Patients with Cancer Experiencing COVID-19 Symptoms at Increased Risk of Death Despite Negative SARS-CoV-2 Tests

July 20, 2020

“These observations strongly suggest an underdiagnosis of COVID-19 in this population of cancer patients and a major underestimation of SARS-CoV-2 contribution as a cause of death in cancer patients,” the authors wrote. “The management of cancer patients with febrile respiratory symptoms in this period of the epidemic should, therefore, be particularly careful even in the absence of SARS-CoV-2 detection.”

The death rate among patients with cancer presenting with symptoms of COVID-19 is high 30 days after diagnosis, regardless of if the results of a SARS-CoV-2 infection test came back positive or negative, according to results of the PRE-ONCOVID-19 study recently published in the European Journal of Cancer.

To come to this conclusion, the retrospective study examined the cases of 302 patients with cancer who were admitted to the Comprehensive Cancer Center of Lyon in France between March and April 2020 with suspected COVID-19. This meant patients may or may not have come into contact with someone who also had COVID-19, and also presented with one or more of the widely reported symptoms of the virus: fever, dry cough, shortness of breath, altered sense of taste, altered ability to smell, diarrhea, and/or suspicious images on computed tomography (CT).

Out of this group, 55 patients (18.2%) had detectable SARS-CoV-2, the virus that causes COVID-19, with reverse transcription-polymerase chain reaction (RT-PCR) in nasopharyngeal samples. Of note, 72.7% of those with a positive test were 60 years or older and had more frequent hematological malignancies, respiratory symptoms, and suspected COVID-19 pneumonia.

Conversely, the 247 patients who were found to be SARS-COV-2 RT-PCR-negative were younger (with a mean age of 56.9 years). Thirty-eight percent of these patients presented with similar respiratory symptoms, and 20% presented with similar CT scan images.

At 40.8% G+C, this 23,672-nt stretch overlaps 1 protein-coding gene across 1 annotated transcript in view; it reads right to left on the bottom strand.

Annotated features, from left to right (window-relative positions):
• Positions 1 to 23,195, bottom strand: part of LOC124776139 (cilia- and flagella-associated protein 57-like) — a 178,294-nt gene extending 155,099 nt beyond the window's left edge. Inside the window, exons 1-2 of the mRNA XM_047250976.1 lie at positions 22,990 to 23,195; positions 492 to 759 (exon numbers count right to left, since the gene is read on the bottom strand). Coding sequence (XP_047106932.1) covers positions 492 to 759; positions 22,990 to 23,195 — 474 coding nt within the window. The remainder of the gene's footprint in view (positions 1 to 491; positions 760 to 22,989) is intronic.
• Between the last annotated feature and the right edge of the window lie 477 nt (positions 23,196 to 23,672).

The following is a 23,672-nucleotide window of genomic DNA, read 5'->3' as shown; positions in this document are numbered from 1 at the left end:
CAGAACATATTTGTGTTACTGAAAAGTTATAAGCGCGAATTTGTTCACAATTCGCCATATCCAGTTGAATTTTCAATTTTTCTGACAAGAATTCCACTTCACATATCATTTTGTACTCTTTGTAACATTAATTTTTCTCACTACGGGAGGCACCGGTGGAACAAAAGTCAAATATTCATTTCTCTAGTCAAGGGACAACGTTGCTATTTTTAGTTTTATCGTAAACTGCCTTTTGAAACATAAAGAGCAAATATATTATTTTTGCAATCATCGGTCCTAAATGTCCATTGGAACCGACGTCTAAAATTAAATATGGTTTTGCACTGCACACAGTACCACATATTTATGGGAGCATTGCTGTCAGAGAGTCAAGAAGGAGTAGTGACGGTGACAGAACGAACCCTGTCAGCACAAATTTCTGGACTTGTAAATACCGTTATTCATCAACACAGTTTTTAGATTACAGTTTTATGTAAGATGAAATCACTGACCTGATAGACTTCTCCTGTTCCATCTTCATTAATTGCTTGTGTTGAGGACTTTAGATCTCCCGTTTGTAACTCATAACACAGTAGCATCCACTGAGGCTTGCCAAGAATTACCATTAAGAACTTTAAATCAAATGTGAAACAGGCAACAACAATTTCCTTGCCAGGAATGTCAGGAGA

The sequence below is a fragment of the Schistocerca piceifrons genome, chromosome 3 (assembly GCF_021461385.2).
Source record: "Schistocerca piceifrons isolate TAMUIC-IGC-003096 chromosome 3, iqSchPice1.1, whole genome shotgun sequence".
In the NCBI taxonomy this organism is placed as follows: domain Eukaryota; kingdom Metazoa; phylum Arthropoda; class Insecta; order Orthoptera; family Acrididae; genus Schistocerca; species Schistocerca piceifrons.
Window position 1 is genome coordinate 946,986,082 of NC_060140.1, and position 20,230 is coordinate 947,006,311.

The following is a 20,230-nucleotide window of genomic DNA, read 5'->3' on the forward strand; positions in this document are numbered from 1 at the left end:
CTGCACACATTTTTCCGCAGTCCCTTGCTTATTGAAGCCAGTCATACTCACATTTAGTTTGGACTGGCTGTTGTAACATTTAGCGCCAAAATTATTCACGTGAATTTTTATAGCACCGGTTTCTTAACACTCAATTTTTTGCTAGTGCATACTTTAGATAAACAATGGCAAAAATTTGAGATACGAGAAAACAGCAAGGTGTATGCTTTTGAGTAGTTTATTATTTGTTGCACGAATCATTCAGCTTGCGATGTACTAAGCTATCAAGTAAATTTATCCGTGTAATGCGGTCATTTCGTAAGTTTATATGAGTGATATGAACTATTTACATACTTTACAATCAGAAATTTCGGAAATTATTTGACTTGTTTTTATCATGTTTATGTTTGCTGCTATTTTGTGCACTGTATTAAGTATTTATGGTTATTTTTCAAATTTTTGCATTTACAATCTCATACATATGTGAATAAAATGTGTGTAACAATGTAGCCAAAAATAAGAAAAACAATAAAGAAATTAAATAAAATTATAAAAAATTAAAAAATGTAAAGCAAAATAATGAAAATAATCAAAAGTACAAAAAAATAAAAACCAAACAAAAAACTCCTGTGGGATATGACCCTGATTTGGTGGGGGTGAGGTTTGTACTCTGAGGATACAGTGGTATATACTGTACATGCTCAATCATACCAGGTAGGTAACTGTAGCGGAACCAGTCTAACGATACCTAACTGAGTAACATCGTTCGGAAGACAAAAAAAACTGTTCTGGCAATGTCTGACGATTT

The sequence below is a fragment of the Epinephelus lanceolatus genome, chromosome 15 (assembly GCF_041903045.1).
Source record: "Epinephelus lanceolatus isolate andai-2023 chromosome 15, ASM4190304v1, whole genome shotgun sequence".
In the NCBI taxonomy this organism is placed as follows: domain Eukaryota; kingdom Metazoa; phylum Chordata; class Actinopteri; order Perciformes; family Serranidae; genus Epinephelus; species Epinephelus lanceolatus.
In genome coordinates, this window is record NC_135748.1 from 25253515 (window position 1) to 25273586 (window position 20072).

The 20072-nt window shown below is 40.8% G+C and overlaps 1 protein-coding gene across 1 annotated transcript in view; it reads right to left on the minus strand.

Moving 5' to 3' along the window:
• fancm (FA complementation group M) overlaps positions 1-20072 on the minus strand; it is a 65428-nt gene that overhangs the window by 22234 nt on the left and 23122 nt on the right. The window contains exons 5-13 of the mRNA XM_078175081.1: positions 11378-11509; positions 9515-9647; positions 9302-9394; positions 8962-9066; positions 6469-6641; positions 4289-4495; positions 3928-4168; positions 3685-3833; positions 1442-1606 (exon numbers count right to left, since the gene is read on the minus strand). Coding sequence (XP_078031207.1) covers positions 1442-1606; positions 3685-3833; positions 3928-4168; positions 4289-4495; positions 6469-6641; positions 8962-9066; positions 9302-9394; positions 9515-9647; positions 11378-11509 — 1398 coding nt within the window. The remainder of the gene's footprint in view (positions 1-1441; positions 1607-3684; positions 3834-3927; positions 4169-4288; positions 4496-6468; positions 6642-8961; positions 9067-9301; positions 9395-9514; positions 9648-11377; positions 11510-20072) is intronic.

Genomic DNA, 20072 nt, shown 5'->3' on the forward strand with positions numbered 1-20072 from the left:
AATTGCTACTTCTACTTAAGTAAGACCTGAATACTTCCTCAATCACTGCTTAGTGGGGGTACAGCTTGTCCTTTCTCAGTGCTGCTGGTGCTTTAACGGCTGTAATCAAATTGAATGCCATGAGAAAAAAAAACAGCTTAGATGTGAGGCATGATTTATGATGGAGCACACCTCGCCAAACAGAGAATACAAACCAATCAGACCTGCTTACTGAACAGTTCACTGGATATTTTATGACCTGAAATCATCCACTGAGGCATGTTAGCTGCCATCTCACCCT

Both patient populations had similar comorbidities, including smoking history, obesity, COPD, diabetes, and hypertension, and the biological characteristics of both groups were also similar. Both populations presented with similar major lymphopenia and a major inflammatory syndrome with increased CRP levels, as well as an accurate surrogate of circulating interleukin (IL)-6 levels found to be increased in cases of severe COVID-19.

During the observation period, 30 patients (9.9%) died, including 24 (80%) with advanced cancer. At a median follow-up of 25 days after the first symptoms were reported, the death rate was 21% in RT-PCR-positive patients and 10% in RT-PCR-negative patients.

A multivariate analysis found that the risk factors of death included fever plus respiratory symptoms, a Karnofsky performance status score of less than 60, relapsing cancer, lymphopenia (a lymphocyte count below 700/µL), and male sex.

The researchers concluded that a positive result of SARS-CoV-2 on RT-PCR was not correlated with an increased death rate, and that none of the treatments administered to the study cohort within the previous month (including cytotoxics, PD1 Ab, anti-CD20, and VEGFR2 therapies) correlated with better or worse survival.

Additionally, the death rate at day 25 was 18.4% in RT-PCR-positive patients and 19.7% in RT-PCR-negative patients with respiratory symptoms and/or COVID-19-type pneumonia on CT scan. However, the researchers noted, most patients with cancer dying during this period (22 of 30, 73%) were negative for the virus.

“These observations strongly suggest an underdiagnosis of COVID-19 in this population of cancer patients and a major underestimation of SARS-CoV-2 contribution as a cause of death in cancer patients,” the authors wrote. “The management of cancer patients with febrile respiratory symptoms in this period of epidemic should therefore be particularly careful even in the absence of SARS-CoV-2 detection.”

The researchers went on to note that further study is needed in this patient population.

“Specific therapeutic procedures suggested to improve COVID-19 patient survival, e.g. anti-IL-6 Ab, chloroquine analogues, remdesivir (Veklury), should be investigated also in this SARS-CoV-2-negative cancer patient population presenting with severe symptoms suggestive of COVID-19.”

A version of this story originally appeared on Cancer Network as “SARS-CoV-2 RT-PCR-Positive Test Not Significantly Correlated with Risk of Death


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